yahdon capote

Tell me a bit more about the logistics of getting this movement off the ground — what platforms have you used to reach your audiences? 

Well, everything is really run through Instagram. I’m seldom on Twitter. I can’t — and will not — with that 140-character format. I just refuse. Instagram is the perfect negotiation between text and image. You can really type these mini narratives under the picture, which allows you to expand the possibilities of how we read images, literally. And that’s really what Literary Swag is about: looking a bit closer at what we see everyday.

Literary Swag has also evolved since it began. When I first started this, I wanted to encourage other people to post pictures of people reading. I was like: “You know what, if I want people to do stuff, I’m going to have put up some bread.” That’s when I came up with the Literary Swag Competition. I took $1,000 of my own money and basically said: “Whoever posts the most pictures of reading over the summer wins.” This year, the hashtag grew by over 8,000 uses in two months.

In addition to the money, the winner also gets a book of their choice. That also goes for the other finalists who place in the top five. The money is cool but the swag wouldn’t be literary without a book.

But now you’ve started including yourself and other writers as well.

Yes. The next installment, which is arguably the most popular aspect of #literaryswag, is #myliteraryswag. I use this hashtag for videos I make asking writers for their three favorite writers and clothing lines. The idea came while I was at a reading for Jason Reynold’s The Boy in the Black Suit. At red carpet events, celebrities are always being asked “Who are you wearing?” and so I thought it’d be cool if I asked writers not only who they wore but also their favorite writers. To date I’ve been able to get Claudia Rankine, Eula Biss, Junot Diaz, Phil Klay, Karl Ove Knausgaard, Roxane Gay, Rita Dove, Joshua Ferris, Geoff Dyer, Marlon James, Anne Carson — this list just keeps going, and I don’t intend for it to ever stop.

Yahdon Coates

What these videos also provide, for an unsuspecting public, is the ability to see that writers are people with personalities. To hear that Junot Diaz likes Octavia Butler and Hugo Boss, or that Claudia Rankine is as versed in Rita Dove as she in Dries Van Noten, it forces you to reconsider what a writer is supposed to be. At the very least, it makes you say, “This is pretty cool.”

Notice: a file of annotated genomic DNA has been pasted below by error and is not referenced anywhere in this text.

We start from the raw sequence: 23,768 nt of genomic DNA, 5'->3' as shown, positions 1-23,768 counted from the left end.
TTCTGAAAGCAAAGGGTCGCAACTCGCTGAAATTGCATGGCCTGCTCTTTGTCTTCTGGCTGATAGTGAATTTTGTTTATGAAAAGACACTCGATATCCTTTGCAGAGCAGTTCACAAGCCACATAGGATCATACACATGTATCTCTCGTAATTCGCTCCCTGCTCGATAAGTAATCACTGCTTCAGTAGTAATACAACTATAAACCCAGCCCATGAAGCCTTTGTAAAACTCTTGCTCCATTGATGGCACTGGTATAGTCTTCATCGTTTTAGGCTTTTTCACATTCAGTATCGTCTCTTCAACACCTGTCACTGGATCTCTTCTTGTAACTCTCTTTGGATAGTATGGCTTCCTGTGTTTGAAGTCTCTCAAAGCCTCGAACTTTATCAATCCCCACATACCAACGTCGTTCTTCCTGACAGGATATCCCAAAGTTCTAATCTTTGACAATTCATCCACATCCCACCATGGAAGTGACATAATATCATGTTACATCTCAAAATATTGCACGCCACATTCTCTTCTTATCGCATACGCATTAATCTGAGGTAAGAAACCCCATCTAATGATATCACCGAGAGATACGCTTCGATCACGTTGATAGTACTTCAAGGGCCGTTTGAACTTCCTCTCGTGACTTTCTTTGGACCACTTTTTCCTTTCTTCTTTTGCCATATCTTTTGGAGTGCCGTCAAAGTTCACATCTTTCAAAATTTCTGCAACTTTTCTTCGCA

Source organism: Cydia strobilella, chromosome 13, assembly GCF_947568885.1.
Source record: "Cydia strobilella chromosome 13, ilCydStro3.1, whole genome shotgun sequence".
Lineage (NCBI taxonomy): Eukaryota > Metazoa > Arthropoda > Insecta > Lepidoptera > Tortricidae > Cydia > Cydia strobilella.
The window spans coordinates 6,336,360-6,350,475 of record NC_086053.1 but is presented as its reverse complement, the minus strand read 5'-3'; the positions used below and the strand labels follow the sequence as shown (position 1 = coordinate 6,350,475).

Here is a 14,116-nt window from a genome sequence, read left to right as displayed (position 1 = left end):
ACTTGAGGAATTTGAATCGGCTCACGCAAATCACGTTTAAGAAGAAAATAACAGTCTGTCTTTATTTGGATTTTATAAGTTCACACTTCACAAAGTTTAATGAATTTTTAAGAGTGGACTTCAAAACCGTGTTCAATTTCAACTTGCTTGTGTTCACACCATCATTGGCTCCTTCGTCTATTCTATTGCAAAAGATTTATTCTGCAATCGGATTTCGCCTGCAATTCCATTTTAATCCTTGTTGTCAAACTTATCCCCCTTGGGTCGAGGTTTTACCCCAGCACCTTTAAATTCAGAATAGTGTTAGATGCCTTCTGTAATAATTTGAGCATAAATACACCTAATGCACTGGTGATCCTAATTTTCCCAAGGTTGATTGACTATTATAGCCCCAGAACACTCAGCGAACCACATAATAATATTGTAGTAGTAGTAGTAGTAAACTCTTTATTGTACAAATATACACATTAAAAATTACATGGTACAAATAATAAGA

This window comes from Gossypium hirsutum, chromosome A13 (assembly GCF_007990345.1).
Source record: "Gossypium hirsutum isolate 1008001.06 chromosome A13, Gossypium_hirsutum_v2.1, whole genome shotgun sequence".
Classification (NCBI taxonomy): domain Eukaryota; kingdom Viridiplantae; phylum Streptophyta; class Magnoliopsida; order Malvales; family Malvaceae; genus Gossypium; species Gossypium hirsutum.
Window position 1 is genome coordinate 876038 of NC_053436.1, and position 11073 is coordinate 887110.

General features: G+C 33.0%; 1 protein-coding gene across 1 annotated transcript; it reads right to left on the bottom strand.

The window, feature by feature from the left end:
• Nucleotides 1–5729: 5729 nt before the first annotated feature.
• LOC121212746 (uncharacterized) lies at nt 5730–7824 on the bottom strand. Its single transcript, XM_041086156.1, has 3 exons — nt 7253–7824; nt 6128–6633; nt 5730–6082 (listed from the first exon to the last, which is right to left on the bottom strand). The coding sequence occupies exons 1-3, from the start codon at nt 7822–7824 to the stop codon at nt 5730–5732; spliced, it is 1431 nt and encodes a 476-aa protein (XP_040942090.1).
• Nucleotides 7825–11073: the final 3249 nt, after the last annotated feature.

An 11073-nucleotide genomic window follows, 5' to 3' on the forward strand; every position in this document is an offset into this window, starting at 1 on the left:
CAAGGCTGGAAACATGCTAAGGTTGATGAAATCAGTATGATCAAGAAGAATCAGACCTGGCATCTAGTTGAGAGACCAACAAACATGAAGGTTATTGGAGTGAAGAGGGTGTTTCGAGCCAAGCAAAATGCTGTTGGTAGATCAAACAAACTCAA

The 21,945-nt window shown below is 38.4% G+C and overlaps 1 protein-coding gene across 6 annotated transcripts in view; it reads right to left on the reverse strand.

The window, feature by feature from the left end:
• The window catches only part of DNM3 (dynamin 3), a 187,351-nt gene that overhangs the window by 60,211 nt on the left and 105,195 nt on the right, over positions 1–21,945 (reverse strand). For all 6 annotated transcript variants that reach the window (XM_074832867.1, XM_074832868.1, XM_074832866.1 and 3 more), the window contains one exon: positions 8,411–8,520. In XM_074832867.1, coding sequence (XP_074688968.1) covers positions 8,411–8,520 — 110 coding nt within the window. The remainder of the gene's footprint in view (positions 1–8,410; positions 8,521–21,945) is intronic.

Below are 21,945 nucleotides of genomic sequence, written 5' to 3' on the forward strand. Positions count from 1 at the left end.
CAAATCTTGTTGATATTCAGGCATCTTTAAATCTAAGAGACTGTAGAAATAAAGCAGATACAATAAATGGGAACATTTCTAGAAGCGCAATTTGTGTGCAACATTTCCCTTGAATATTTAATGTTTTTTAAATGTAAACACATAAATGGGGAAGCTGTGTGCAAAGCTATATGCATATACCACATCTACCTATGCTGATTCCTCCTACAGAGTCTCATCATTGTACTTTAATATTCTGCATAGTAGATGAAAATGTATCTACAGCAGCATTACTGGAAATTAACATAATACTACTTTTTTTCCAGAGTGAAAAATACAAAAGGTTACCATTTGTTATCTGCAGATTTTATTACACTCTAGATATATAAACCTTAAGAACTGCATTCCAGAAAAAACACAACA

You’ve written before about fashion, race, and class both from the perspective of a poor black kid trying to have the "right" shoes, and a white teacher kind of performatively having the "wrong" shoes. Where does #literaryswag fit in to these cultural fantasies about what fashion is and isn’t, what it does and doesn’t do for people?

#Literaryswag isn’t about the right and wrong shoes, so much as it is about celebrating whatever style choices a person has. In both essays, what’s harrowing about those experiences was the whole idea that there was a “right” and “wrong” shoe, coupled with the fact that my station in life at the time did not allow for me to afford expensive things. Honestly, my station in life doesn’t allow for me to afford expensive things now, but I do buy them anyway and it’s because I’m terribly concerned — obsessed even — with the “right” choice. I’d like to get to a point where I don’t necessarily need a pair of Margielas to be “fly,” but I’m not there yet.

yahdon sweater 2

So this movement is a way for me to encourage people that they don’t have to buy Margiela, or Prada, or whatever. If there had been someone like me who had real Timberlands and then didn’t make me feel bad because mine were fake, this probably wouldn’t be a thing. But because I felt counterfeit, my pursuit of high-end clothing is my way of legitimizing myself. But it’s also my way of lending legitmacy to people who don’t have the same pursuits. So, whether your shoes are $700 or $25, whether your clothes are from Bergdorf or Target, as long as you’re reading, you’re #literaryswag.

But I’m going to push back a little bit here. I’m not entirely convinced that it doesn’t matter where your clothes are from. Both Fashion (capital F) and Literary Culture (capital L and C) often involve significant material privilege (you can afford the "right" bag; you went to the "right" schools, know the right people). I guess I’d like to hear a little more how (or, even, whether!) #literaryswag navigates the structures of power that often exclude certain people.